InSight’s mole has popped out of its hole

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InSight's mole, out of the ground
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In a setback for its renewed digging effort, the mole drill on InSight has apparently bounced out of its drilled hole during the most recent drilling, soon after engineers had increased the rate of hammer strokes.

The image to the right shows the mole, the white cylinder on the left, with the scoop of the robot arm mostly covering the hole in its effort to pin the mole in position.

“While digging this weekend the mole backed about halfway out of the ground,” the mission announced via a pair of tweets Oct. 27. “Preliminary assessment points to unexpected soil properties as the main reason.”

…The mission added that one possibility is soil is falling in front of the mole, filling the hole. “Team continues to look over the data and will have a plan in the next few days.”

Without question the alien and fluffy properties of the soil appears to be the problem. Based on how the mole is leaning, I wonder if the left wall of the hole began to widen and collapse, as had the rest of the hole during initial drilling, thus defeating the purpose of the robot arm’s effort to pin the mole in place.



  • jay

    So basically they drop a pointy unit onto the ground. Inside is a solenoid that tries to knock the tip into the ground. There is no other leverage than gravity to hold itself from bouncing back out of the hole.
    It worked on Earth, in testing, in sand.
    In unknown soil conditions with reduced Mars gravity it bounces out of the hole.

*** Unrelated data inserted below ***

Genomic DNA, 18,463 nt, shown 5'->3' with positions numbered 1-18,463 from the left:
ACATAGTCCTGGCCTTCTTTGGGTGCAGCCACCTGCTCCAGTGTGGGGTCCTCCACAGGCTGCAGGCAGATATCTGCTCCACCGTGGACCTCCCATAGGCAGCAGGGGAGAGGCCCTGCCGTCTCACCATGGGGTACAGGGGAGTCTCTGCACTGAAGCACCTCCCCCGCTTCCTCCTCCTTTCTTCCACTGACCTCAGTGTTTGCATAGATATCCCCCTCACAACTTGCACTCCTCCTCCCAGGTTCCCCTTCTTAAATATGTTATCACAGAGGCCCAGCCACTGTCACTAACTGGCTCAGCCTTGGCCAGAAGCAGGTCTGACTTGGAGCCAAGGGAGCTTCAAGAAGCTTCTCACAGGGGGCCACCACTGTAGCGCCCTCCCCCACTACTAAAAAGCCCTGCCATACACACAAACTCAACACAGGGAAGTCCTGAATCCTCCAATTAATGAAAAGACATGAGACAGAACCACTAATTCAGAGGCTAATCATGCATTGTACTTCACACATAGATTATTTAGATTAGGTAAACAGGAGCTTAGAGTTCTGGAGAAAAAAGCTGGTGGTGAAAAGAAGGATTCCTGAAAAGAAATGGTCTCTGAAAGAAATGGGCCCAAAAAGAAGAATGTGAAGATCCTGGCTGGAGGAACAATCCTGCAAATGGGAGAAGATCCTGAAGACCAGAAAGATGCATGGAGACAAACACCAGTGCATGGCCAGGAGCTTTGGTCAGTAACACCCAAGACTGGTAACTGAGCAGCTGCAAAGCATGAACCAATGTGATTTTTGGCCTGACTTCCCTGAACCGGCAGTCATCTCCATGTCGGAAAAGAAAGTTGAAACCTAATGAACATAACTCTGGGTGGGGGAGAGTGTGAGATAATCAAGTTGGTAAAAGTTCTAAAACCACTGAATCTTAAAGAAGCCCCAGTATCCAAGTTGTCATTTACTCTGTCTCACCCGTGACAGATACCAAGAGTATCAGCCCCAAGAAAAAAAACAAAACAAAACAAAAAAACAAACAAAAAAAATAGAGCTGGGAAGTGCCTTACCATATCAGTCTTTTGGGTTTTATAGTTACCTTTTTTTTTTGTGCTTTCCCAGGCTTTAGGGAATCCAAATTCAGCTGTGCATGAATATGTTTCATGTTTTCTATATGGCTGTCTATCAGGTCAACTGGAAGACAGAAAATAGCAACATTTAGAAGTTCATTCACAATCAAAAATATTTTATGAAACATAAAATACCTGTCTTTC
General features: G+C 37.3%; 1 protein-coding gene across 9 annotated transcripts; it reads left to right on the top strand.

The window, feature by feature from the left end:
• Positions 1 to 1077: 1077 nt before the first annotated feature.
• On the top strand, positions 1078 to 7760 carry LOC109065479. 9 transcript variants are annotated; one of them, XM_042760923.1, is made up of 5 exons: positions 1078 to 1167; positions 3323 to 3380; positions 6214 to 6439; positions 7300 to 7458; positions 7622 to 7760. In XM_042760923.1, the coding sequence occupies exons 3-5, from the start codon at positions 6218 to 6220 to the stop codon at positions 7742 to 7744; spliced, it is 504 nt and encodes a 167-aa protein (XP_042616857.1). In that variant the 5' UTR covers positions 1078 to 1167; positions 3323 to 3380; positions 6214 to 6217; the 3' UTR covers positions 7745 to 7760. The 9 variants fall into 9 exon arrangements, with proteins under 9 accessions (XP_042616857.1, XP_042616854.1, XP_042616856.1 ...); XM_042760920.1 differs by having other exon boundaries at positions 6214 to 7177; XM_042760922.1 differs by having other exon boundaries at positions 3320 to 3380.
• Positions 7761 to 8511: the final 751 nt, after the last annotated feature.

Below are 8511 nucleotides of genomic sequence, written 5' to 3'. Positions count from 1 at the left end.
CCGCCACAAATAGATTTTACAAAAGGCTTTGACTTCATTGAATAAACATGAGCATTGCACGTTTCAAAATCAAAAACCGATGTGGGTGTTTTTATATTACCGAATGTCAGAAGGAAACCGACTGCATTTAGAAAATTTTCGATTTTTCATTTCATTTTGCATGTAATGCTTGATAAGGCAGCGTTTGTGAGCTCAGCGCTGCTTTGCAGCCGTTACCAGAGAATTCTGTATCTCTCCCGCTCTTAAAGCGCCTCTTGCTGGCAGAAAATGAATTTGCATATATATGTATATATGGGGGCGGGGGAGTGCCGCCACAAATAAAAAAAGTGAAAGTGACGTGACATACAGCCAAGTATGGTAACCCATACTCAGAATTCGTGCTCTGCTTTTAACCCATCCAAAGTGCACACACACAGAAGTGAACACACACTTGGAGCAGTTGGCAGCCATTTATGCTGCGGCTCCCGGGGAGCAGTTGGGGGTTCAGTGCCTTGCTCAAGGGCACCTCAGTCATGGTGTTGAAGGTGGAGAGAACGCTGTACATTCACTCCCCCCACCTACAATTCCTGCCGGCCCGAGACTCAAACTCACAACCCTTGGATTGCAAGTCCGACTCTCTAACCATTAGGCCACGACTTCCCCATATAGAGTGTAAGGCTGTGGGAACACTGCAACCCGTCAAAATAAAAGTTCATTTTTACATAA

Who woulda thunk it.

  • Matthew Straney

    Do you think they’ve thought about digging a significant hole with the Arm Shovel and resting the mole in there? Giving it a boost of at least a whole hammers length

  • Questioner

    Matthew Straney:

    Good idea. You described their last chance to save the mole experiment. The whole thing is for the once proverbial German engineering art unfortunately not a glorious case and a shame for the DLR.

  • Col Beausabre

    Mathew, The problem with your idea, as Bob the Zee has pointed out earlier in another thread, is that the probe has to be surrounded by soil to give an accurate reading of the soil conditions. Just lying on top of soil gives you a combined soil and atmosphere reading.

  • wayne

    “You guys are NASA” scene

  • Gealon

    I have only one word for the design team. Very simple, very reliable. “Auger.” It doesn’t need to jump around with a fancy magnet driven weight. It drills a nice uniform hole through any soil one could imagine, not counting solid rock. And if by chance you think you’ll need to g through rock, it comes with attachments if you go to the right store.

    Yes I am oversimplifying it a little, but really, an inclined plane is one of the simplest tools in existence. All you need to do is rotate it. You doing have to hammer it into the ground with an electric pogo stick. Once the thing has drilled it’s hole, you drop your probe in and then use that handy little scoop, which is already on the lander, to fill the hole back in. Or if you really want to get fancy, build the temperature probe into the auger it’s self, that way you can just leave it in the hole. Either way, it would work a heck of a lot better both in low gravity and in unknown soil conditions than the electric pogo stick.

  • Waiting for NASA to announce the follow-on Whack-A-Mole mission.

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